Obama Draws Contrast With Republicans in Pitch to Voters

President Barack Obama, seeking to regain his footing with U.S. voters, argued that his economic priorities are aligned with the interests of middle-income Americans while Republicans in Congress are ignoring them.

Citing his own experience as the son of a single mother and a struggling college graduate, Obama told a Minneapolis audience today that he understands the concerns of families, which he hears about in conversations around the country and in the letters he receives daily.

“Those stories are stories I’ve lived,” he told the crowd in a Minneapolis park. “They’re not distant for me.”

Republicans, who he blamed for blocking a rise in the federal minimum wage and an extension of unemployment insurance, “just don’t know what folks are going through,” Obama said.

Obama’s speech included the arguments he’s pushing on behalf of Democrats in the midterm congressional elections, playing up the contrast between his policies and those of the Republican Party.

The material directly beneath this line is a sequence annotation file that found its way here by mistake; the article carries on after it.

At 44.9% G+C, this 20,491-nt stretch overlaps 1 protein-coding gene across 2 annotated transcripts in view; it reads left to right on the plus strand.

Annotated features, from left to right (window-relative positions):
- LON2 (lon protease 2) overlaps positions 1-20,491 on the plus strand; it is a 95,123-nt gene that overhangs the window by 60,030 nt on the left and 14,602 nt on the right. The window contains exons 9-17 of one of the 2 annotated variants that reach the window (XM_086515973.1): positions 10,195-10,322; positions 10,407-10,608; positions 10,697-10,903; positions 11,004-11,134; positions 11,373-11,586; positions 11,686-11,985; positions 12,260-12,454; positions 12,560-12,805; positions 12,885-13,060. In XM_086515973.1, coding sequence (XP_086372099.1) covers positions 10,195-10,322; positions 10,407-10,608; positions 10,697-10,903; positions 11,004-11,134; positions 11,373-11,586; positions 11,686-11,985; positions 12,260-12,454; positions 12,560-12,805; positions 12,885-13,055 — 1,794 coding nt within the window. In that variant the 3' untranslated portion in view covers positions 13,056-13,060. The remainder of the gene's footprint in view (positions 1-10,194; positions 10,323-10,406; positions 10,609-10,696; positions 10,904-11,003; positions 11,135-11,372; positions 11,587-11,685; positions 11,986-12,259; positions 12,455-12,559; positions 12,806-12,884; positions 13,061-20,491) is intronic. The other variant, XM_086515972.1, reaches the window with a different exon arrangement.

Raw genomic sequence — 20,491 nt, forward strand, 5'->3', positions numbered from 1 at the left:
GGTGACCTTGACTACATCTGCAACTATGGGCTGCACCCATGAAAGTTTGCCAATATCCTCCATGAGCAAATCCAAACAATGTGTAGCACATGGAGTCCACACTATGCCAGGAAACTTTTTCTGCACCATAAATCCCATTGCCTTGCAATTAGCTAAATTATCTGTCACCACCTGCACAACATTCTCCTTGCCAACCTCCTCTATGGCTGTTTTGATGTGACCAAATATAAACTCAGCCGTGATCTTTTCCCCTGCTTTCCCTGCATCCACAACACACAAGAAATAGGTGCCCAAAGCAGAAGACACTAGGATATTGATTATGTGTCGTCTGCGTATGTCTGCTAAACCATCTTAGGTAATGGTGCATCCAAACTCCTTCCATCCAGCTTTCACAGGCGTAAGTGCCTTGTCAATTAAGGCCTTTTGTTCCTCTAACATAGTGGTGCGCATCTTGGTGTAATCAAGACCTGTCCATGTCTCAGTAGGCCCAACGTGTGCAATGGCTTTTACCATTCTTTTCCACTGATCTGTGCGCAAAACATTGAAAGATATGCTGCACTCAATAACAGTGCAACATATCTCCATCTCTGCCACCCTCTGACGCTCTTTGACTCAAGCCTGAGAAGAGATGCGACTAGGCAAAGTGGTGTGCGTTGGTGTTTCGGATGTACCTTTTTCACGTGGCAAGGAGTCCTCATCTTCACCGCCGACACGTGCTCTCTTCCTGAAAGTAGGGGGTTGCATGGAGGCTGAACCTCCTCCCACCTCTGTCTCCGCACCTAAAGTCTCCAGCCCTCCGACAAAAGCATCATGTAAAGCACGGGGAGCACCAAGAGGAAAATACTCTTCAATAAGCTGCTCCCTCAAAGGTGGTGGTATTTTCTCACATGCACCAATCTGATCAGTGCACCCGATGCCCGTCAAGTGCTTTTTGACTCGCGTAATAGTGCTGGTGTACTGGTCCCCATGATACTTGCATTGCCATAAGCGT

Obama is traveling with Minnesota Democratic Senator Al Franken, who is running for re-election. The state is friendly territory for Obama, who won there with 53 percent of the vote in 2012 and 54 percent in 2008.

Minimum Wage

It also is one of the state’s that’s taken on one of his economic objectives: raising the minimum wage. Minnesota is raising the rate gradually, to $9.50 an hour by 2016 and then indexed to inflation. Obama wants Congress to raise the federal minimum wage to $10.10 an hour from $7.25. Lawmakers so far have ignored his plea.

Obama said that “even basic, commonsense ideas can’t get through this Congress.”

While Obama highlighted gains in employment and the housing market during the recovery from the recession, he and the Democrats are confronting dissatisfaction with the economy.

Fifty-seven percent of Americans said they’re unhappy with Obama’s economic stewardship in a June 6-9 Bloomberg National Poll compared with 51 percent in October 2010. Almost two-thirds think the country is on the wrong track.

While in Minnesota, Obama helped raise money for Democratic congressional candidates. Last night, he was the guest of honor at a fundraiser hosted by Sylvia and Sam Kaplan, Obama’s former U.S. ambassador to Morocco until 2013.

About 60 supporters attended. They contributed as much as $32,400 per couple for a VIP reception, photo with the president and dinner to benefit U.S. House Democrats.

To contact the reporter on this story: Roger Runningen in Minneapolis at rrunningen@bloomberg.net

To contact the editors responsible for this story: Steven Komarow at skomarow1@bloomberg.net Joe Sobczyk

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